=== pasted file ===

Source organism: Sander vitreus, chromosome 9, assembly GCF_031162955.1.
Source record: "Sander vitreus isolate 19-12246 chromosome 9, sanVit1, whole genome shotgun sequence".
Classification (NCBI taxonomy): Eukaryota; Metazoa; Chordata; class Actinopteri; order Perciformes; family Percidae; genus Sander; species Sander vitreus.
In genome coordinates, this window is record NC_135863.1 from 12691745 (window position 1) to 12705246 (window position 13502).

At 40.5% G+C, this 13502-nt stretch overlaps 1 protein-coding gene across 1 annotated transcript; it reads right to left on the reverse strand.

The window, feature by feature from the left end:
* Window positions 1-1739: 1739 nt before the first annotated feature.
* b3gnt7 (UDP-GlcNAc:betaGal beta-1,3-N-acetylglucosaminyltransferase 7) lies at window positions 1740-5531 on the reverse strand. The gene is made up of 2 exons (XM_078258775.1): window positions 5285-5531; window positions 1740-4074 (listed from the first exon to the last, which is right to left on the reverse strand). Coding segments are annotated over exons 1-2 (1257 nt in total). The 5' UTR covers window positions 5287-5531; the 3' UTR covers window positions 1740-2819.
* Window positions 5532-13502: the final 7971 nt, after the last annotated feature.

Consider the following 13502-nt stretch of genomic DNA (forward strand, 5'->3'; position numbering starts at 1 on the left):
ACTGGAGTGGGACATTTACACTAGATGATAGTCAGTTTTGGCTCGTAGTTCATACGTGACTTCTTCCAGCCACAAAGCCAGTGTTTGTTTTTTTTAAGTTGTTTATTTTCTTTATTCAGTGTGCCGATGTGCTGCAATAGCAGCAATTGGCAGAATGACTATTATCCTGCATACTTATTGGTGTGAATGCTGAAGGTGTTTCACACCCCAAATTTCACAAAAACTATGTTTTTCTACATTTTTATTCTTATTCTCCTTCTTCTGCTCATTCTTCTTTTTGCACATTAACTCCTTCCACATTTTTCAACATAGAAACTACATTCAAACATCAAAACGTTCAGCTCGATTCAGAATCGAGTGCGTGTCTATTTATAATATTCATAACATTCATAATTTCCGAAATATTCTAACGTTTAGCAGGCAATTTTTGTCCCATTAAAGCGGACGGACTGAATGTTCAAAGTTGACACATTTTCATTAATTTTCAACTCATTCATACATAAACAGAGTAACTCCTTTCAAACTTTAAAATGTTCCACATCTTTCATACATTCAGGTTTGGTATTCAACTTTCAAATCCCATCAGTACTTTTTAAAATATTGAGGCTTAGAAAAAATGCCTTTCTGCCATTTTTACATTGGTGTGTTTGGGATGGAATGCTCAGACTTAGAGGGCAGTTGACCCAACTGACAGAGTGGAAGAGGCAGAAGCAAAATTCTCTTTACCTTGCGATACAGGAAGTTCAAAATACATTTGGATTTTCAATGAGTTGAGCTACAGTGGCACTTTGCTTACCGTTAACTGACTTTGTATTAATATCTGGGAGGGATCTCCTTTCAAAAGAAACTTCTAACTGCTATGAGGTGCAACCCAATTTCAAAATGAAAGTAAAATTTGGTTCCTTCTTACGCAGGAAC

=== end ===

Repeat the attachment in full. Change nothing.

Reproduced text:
Source organism: Sander vitreus, chromosome 9, assembly GCF_031162955.1.
Source record: "Sander vitreus isolate 19-12246 chromosome 9, sanVit1, whole genome shotgun sequence".
Classification (NCBI taxonomy): Eukaryota; Metazoa; Chordata; class Actinopteri; order Perciformes; family Percidae; genus Sander; species Sander vitreus.
In genome coordinates, this window is record NC_135863.1 from 12691745 (window position 1) to 12705246 (window position 13502).

At 40.5% G+C, this 13502-nt stretch overlaps 1 protein-coding gene across 1 annotated transcript; it reads right to left on the reverse strand.

The window, feature by feature from the left end:
* Window positions 1-1739: 1739 nt before the first annotated feature.
* b3gnt7 (UDP-GlcNAc:betaGal beta-1,3-N-acetylglucosaminyltransferase 7) lies at window positions 1740-5531 on the reverse strand. The gene is made up of 2 exons (XM_078258775.1): window positions 5285-5531; window positions 1740-4074 (listed from the first exon to the last, which is right to left on the reverse strand). Coding segments are annotated over exons 1-2 (1257 nt in total). The 5' UTR covers window positions 5287-5531; the 3' UTR covers window positions 1740-2819.
* Window positions 5532-13502: the final 7971 nt, after the last annotated feature.

Consider the following 13502-nt stretch of genomic DNA (forward strand, 5'->3'; position numbering starts at 1 on the left):
ACTGGAGTGGGACATTTACACTAGATGATAGTCAGTTTTGGCTCGTAGTTCATACGTGACTTCTTCCAGCCACAAAGCCAGTGTTTGTTTTTTTTAAGTTGTTTATTTTCTTTATTCAGTGTGCCGATGTGCTGCAATAGCAGCAATTGGCAGAATGACTATTATCCTGCATACTTATTGGTGTGAATGCTGAAGGTGTTTCACACCCCAAATTTCACAAAAACTATGTTTTTCTACATTTTTATTCTTATTCTCCTTCTTCTGCTCATTCTTCTTTTTGCACATTAACTCCTTCCACATTTTTCAACATAGAAACTACATTCAAACATCAAAACGTTCAGCTCGATTCAGAATCGAGTGCGTGTCTATTTATAATATTCATAACATTCATAATTTCCGAAATATTCTAACGTTTAGCAGGCAATTTTTGTCCCATTAAAGCGGACGGACTGAATGTTCAAAGTTGACACATTTTCATTAATTTTCAACTCATTCATACATAAACAGAGTAACTCCTTTCAAACTTTAAAATGTTCCACATCTTTCATACATTCAGGTTTGGTATTCAACTTTCAAATCCCATCAGTACTTTTTAAAATATTGAGGCTTAGAAAAAATGCCTTTCTGCCATTTTTACATTGGTGTGTTTGGGATGGAATGCTCAGACTTAGAGGGCAGTTGACCCAACTGACAGAGTGGAAGAGGCAGAAGCAAAATTCTCTTTACCTTGCGATACAGGAAGTTCAAAATACATTTGGATTTTCAATGAGTTGAGCTACAGTGGCACTTTGCTTACCGTTAACTGACTTTGTATTAATATCTGGGAGGGATCTCCTTTCAAAAGAAACTTCTAACTGCTATGAGGTGCAACCCAATTTCAAAATGAAAGTAAAATTTGGTTCCTTCTTACGCAGGAAC